NFL: Commercial Appeal
The unveiling of the NFL’s regular-season schedule last month offered advertisers a glimpse into a conditional future, a pass-happy new reality seemingly predicated on the containment (or outright vanquishment) of the coronavirus. Distilled from a base spirit teeming with some 50,000 possible permutations, the league’s 2020 TV roster is a potent tipple, one that should kindle a giddy sort of buzz in fans who decide to dive back into the sales funnel this fall.
While the NFL’s iron-jawed determination to grind its way through the pandemic has spawned a sort of infectious optimism in the league’s media partners, the process of selling off the in-game TV inventory has yet to begin. Much of the initial pokiness has to do with the structure of the upfront bazaar, that hectic summer window during which broadcast and cable networks book some $20 billion in advance advertising commitments. If more than a half-century of precedent is any guide, the media agencies should begin registering their clients’ ad budgets with the networks this week, thereby opening the door to the ritual haggling over pricing and ratings guarantees.
Of course, the conventional approach does not apply this year. Media buyers have cautioned their network sales counterparts that a global pandemic is no time to ask marketers to lock in their ad spend for the next six to 12 months. Instead, many of the major agencies are pushing for a shift to a calendar-year cycle. And while such a strategy would seem to work to the advertisers’ advantage, anyone who sits out the upfront in the hopes of picking up a lot of remnant NFL inventory in the fall is in for a rude awakening.
“We are counseling our ad partners that they’re going to want to come to us earlier rather than try to grab whatever may be left in September,” said one ad sales boss. “I don’t want to mince words here — if you don’t buy our games now, you’re going to face a big premium in scatter.”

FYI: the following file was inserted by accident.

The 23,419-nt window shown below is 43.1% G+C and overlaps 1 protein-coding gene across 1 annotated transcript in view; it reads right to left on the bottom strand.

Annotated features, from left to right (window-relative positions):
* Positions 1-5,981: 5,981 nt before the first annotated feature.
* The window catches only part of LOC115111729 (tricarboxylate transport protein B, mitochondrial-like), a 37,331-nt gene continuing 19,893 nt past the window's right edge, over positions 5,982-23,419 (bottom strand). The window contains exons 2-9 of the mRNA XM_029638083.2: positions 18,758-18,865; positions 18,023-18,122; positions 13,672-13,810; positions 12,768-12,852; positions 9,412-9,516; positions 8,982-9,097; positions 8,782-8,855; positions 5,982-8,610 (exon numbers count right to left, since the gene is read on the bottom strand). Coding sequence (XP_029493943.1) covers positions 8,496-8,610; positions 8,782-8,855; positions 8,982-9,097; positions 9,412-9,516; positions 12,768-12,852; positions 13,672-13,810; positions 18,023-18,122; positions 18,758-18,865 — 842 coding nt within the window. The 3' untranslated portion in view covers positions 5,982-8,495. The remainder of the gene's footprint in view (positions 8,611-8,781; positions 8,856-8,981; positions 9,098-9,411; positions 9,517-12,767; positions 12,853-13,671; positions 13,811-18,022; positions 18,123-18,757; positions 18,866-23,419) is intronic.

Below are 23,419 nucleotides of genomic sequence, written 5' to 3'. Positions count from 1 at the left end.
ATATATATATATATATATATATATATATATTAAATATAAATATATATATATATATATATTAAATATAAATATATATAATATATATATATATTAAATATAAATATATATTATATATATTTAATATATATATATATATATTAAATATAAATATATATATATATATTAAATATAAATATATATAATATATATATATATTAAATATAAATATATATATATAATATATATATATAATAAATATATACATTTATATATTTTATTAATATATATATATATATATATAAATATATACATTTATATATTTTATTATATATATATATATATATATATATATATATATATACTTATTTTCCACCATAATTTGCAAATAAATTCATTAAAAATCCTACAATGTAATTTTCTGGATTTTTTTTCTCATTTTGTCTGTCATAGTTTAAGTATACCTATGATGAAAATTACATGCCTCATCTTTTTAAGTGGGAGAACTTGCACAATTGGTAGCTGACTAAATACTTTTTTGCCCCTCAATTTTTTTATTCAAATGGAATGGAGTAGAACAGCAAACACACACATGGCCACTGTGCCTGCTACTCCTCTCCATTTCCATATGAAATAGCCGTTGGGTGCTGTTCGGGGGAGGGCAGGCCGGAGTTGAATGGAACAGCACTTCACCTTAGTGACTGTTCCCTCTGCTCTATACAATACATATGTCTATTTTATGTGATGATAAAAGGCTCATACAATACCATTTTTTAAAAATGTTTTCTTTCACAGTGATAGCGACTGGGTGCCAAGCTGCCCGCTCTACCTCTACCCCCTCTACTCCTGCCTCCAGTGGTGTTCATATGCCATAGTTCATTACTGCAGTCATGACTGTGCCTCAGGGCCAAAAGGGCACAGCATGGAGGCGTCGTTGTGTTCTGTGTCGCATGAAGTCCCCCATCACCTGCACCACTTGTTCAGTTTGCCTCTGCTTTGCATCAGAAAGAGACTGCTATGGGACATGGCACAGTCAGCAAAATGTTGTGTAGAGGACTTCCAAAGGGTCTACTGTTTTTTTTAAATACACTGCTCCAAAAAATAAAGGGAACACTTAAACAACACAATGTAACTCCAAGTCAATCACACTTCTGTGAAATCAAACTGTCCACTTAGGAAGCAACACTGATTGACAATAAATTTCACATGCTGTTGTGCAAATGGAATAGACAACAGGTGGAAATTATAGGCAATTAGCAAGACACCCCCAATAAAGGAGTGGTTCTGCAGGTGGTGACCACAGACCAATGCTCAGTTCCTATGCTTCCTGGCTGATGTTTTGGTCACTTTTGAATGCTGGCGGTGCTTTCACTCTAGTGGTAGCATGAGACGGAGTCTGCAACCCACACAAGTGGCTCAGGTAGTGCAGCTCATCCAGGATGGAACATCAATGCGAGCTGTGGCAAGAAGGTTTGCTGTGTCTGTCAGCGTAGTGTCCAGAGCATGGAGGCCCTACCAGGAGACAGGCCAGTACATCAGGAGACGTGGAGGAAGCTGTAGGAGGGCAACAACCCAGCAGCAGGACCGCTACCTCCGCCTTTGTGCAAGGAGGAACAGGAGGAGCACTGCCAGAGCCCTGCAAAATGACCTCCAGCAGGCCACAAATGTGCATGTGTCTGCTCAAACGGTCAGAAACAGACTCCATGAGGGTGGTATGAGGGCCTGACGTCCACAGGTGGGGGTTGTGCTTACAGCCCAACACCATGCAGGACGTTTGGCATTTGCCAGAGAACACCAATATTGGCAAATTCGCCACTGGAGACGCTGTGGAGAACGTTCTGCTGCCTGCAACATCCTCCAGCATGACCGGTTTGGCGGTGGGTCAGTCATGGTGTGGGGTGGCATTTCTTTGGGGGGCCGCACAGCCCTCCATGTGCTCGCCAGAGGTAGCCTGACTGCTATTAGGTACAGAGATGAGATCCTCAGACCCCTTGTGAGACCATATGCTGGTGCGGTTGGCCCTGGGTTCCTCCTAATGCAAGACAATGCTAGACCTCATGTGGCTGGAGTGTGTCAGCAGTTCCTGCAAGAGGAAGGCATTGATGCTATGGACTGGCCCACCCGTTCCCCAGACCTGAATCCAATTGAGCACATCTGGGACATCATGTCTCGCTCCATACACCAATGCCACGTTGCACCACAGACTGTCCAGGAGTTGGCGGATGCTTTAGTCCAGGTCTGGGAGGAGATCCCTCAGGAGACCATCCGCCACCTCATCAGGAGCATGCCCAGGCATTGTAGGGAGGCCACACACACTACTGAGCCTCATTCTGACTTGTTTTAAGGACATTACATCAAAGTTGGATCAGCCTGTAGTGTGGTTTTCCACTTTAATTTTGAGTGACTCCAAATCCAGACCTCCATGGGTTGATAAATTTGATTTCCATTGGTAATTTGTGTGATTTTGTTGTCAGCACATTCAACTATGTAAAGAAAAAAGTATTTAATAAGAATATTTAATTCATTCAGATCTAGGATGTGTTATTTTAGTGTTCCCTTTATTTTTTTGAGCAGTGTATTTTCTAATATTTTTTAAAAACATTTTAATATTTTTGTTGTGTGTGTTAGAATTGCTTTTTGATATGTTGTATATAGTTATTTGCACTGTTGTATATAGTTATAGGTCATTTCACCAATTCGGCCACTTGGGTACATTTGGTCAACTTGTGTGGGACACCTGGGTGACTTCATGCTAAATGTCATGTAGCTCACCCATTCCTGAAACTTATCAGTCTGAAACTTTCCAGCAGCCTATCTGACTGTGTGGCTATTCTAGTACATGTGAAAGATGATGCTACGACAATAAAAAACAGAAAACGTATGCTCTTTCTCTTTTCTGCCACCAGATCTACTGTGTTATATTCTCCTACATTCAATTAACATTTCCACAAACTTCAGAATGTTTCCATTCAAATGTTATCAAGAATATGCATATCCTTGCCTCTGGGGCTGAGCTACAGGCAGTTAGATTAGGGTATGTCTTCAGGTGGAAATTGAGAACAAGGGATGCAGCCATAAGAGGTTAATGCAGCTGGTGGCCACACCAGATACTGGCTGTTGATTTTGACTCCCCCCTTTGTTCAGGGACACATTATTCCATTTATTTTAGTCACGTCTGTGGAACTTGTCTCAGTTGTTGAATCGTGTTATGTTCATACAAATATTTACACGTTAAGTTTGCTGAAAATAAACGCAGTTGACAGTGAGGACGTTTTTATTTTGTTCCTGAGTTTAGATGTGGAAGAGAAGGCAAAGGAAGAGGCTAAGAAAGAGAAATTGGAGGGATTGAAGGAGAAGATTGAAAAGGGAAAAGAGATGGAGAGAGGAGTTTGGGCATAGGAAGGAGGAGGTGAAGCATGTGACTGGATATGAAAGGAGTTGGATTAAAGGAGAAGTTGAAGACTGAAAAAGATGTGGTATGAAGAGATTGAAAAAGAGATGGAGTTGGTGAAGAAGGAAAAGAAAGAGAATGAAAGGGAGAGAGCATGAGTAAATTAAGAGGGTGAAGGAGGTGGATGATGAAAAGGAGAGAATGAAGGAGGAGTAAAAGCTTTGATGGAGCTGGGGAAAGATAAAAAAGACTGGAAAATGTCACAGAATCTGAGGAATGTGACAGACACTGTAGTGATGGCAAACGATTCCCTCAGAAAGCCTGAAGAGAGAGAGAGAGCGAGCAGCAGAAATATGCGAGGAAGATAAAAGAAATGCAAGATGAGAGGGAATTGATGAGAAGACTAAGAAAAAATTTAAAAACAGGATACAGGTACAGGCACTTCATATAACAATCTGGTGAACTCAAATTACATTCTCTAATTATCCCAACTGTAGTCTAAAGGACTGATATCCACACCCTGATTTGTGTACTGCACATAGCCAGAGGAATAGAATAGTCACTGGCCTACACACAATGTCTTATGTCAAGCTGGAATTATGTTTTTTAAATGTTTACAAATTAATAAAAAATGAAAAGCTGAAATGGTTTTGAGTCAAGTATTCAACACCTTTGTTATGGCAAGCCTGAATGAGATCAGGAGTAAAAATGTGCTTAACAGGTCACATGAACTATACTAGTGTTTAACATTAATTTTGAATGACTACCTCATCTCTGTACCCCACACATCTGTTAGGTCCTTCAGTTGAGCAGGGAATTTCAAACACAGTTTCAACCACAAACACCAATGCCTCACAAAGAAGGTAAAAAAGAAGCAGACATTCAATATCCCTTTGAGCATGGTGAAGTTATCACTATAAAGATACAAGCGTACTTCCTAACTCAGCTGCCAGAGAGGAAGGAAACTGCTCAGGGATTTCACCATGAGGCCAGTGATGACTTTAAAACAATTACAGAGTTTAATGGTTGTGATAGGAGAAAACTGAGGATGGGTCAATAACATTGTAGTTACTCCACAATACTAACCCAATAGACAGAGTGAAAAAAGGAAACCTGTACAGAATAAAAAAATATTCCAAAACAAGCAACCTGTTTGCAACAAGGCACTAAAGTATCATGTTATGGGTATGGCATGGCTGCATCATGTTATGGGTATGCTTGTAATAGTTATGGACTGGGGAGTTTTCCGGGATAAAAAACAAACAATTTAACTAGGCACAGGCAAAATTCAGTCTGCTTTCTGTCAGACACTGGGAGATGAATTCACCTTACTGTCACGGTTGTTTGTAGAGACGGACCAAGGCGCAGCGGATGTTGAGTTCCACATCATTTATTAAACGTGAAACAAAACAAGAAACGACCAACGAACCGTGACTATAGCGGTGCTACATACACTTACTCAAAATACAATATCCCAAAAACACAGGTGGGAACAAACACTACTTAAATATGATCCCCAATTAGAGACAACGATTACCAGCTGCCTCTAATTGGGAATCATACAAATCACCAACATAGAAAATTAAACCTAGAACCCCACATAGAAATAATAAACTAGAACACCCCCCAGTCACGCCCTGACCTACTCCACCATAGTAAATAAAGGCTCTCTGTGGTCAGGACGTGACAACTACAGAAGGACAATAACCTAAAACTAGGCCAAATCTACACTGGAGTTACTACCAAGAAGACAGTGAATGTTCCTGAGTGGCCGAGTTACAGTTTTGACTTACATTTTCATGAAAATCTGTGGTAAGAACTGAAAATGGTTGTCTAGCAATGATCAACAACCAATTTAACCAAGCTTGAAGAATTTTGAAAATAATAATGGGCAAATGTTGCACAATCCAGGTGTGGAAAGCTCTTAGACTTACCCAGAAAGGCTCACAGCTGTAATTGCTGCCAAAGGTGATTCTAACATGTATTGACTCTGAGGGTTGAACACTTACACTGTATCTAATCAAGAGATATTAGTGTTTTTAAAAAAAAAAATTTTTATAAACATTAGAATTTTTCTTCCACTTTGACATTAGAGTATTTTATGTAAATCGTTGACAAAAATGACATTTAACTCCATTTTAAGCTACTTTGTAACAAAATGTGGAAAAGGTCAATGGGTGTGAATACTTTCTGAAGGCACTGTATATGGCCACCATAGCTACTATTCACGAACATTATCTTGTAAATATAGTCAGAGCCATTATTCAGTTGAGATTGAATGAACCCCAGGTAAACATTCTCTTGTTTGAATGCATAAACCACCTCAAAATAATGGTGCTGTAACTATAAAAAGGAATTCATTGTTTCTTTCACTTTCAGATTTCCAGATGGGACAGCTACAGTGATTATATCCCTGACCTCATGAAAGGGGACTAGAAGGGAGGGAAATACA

According to Standard Media Index estimates, the average rate for a 30-second in-game spot in all 256 NFL broadcasts last season was $424,000 a pop. In a sufficiently strong scatter market, that figure would reach as high as $500,000. And that’s merely the blended average for the regional and national games. Get cold feet while shopping for one of the big coast-to-coast Sunday broadcasts on CBS, Fox or NBC and suddenly you’re exchanging anywhere from $800,000 to $900,000 for a half-minute of airtime.
Aside from the elevated unit cost and the not-inconsiderable risk of a sellout, the marketer who decides to test the waters in scatter must also forfeit any claims to a ratings guarantee. If your media plan calls for 22.2 million ad impressions and your in-game buy generates 14.7 million, that under-delivery is now your CMO’s problem. One of the key advantages of investing in the upfront is that advance buys are insured by guarantees; when the network fails to live up to the agreed-upon target, relief is provided by way of audience deficiency units, or “make-goods.”
Another aspect of the upfront that makes TV a far less risky proposition is the cancellation option, which provides advertisers with the leeway to pull out of up to 50% of their advance commitments before the start of a new financial quarter. Among the major advertisers that have exercised their options to pull out of their third-quarter TV commitments are Pepsi-Cola and General Motors, a move that could see both companies reinvest in the fall.
There’s another reason to support the thesis of buying early. With production of scripted fare on hold since early March, there are no pilots for buyers and advertisers to screen, and there likely won’t be any new episodes of returning series for fans to dig into come fall. In other words, there isn’t much of anything to sell at the moment, and this industrywide dearth of content is likely to only further pump up demand for the NFL.
Even if the networks somehow manage to generate a full complement of new prime-time programming in time for the fall, general-entertainment fare isn’t going to move cars off the lot. While there are a number of ways to quantify the NFL’s dominance of television (last year, the league accounted for 23 of the top 25 most-watched TV broadcasts, and 78 of the top 100), arguably the most impactful analysis involves the networks’ commercial ratings.